(p. 170)

The tunnels and underground chambers symbolize the portals into the subconscious. Additionally, the bone fragments represent fragments of memory, pieces of ourselves and of those who lived before us that comprise the collective consciousness. I also interpret the moonbeams entering the chamber as an individual’s glimpse into the hidden regions of the psyche.

The last memory symbol I want to mention is the river.

It was bitingly cold on the river. Broken ice drifted here and there in sheets, but their baskets moved past them with ease, sometimes bumping gently one against the other. The baskets were shaped almost like boats, with a low bow and stern, but had a tendency to rotate, so at times Axl found himself gazing back up the river to the boathouse still visible on the bank.

(p. 226)

The river, or stream, is a common metaphor for consciousness and memory, but what I like about Ishguro’s use here is his inclusion of ice fragments, which conjures similar symbolism from Mary Shelley’s Frankenstein and Coleridge’s Rime of the Ancient Mariner. These ice fragments are shards of memory that are formed from the collective consciousness, yet also melt back into the collective stream of memory and thought. It is the fluid made solid. The random bumping into the fragments suggest that the memories that move into our conscious mind are also random. We really do not have control over the memories which come to the surface. We move along the stream of consciousness, occasionally coming into contact with the shards of memory that also float along the surface.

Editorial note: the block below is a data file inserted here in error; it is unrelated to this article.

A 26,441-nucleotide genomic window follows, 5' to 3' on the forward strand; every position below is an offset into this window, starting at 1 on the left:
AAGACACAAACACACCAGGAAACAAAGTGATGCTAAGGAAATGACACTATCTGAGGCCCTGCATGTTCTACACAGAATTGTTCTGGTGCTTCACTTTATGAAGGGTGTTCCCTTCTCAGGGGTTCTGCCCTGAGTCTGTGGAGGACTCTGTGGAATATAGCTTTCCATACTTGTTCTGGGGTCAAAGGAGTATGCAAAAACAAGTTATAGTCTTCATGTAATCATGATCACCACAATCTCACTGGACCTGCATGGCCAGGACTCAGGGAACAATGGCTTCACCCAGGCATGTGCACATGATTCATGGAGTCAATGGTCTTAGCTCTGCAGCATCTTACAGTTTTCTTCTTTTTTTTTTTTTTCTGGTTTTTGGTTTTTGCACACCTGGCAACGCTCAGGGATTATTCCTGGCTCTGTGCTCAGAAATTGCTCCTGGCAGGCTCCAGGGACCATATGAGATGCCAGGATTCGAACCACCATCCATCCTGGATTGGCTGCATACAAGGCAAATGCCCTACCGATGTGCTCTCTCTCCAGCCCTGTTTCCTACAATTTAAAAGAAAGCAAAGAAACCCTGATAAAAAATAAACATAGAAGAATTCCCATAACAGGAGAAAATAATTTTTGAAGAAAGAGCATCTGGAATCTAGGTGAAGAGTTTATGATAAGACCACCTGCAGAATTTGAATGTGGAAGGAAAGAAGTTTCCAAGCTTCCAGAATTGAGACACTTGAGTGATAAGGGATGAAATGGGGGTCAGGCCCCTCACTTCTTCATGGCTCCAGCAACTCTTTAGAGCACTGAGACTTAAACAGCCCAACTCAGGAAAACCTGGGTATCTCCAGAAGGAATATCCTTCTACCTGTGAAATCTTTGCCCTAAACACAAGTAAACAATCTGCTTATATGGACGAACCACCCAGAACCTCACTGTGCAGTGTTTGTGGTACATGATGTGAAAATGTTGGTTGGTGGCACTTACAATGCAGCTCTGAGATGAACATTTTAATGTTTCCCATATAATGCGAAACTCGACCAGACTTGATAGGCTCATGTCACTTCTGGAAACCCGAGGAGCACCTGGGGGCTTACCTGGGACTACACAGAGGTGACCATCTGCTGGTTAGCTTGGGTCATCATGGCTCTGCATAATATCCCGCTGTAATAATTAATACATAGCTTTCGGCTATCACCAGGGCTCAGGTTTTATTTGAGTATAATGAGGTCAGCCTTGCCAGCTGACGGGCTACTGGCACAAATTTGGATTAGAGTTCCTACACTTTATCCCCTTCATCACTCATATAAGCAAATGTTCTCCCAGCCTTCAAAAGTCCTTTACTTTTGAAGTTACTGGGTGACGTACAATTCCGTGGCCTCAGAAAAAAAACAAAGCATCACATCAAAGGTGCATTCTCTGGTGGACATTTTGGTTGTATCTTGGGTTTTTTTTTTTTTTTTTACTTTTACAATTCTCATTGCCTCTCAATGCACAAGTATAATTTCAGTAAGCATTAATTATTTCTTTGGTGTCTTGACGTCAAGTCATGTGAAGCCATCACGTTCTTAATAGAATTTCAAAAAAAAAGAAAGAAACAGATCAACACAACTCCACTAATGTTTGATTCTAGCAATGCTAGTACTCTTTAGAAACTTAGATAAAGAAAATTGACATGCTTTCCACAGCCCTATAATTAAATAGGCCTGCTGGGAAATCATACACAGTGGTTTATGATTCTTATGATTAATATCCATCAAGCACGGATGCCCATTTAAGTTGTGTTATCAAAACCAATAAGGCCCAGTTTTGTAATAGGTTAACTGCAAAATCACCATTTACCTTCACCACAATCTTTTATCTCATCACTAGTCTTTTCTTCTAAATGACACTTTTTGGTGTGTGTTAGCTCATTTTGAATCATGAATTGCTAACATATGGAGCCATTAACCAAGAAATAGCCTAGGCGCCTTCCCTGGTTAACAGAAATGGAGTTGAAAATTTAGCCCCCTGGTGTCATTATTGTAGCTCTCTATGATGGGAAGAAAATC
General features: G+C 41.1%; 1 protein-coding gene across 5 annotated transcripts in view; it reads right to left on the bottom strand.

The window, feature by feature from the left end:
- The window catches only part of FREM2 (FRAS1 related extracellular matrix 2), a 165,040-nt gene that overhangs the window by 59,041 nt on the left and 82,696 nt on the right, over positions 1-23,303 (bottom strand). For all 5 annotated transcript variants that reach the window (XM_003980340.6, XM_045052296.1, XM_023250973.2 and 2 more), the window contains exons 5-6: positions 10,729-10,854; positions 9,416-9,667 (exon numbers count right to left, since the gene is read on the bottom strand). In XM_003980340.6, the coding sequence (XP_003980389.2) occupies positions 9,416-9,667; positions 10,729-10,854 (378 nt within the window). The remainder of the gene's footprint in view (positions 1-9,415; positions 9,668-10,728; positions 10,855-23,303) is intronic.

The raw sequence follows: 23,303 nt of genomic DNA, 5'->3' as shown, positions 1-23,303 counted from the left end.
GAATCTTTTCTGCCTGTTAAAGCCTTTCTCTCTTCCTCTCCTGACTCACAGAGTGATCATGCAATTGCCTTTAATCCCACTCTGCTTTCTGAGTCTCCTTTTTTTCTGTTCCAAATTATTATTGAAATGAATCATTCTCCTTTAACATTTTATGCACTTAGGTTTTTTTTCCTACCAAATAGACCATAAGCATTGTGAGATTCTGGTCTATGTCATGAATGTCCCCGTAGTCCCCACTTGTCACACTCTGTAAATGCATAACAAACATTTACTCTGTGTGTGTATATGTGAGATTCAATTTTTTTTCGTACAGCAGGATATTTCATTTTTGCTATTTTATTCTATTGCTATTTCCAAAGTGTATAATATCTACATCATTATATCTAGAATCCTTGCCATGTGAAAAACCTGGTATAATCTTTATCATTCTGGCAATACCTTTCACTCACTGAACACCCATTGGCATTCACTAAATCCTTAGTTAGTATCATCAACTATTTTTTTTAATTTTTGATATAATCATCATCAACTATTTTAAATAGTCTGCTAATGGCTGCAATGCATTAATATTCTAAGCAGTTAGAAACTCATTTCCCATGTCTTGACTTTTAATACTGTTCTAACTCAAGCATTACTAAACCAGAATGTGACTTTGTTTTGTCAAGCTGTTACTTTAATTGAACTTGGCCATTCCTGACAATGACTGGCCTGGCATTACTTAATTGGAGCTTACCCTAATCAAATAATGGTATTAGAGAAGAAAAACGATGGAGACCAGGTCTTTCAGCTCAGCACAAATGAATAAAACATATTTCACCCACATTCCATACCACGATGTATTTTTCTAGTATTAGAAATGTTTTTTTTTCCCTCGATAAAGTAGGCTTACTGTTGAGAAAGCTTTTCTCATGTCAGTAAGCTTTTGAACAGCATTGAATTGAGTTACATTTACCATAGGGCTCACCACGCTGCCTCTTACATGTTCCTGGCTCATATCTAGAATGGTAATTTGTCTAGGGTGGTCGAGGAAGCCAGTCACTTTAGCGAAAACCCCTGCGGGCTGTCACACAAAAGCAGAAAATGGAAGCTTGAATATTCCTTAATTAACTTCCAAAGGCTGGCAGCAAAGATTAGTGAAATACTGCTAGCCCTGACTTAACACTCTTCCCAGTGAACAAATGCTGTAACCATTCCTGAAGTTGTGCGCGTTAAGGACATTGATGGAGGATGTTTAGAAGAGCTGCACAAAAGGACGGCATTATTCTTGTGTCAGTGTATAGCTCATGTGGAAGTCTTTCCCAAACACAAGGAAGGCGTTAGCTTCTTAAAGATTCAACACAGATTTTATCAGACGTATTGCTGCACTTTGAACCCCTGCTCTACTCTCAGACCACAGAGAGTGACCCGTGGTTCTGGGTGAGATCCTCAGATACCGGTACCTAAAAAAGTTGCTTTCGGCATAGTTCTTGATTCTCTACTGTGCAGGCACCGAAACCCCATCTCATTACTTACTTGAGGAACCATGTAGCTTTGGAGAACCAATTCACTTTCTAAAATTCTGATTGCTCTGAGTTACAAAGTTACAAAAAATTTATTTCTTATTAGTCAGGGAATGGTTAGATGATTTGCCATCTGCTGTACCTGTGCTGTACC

There is a wealth of other symbols in this book, all woven together in a beautifully written and engaging story. I don’t want to give too much away. I highly recommend this book. It’s both thought provoking and a pleasurable read.

Cheers!

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Final Thoughts on “Don Quixote”

The Death of Don Quixote — Gustave Dore

The Death of Don Quixote — Gustave Dore

So I finally finished Don Quixote, and I figured I would give my overall impression and final thoughts, since I published a whole series of posts exploring specific aspects of the text (see links below).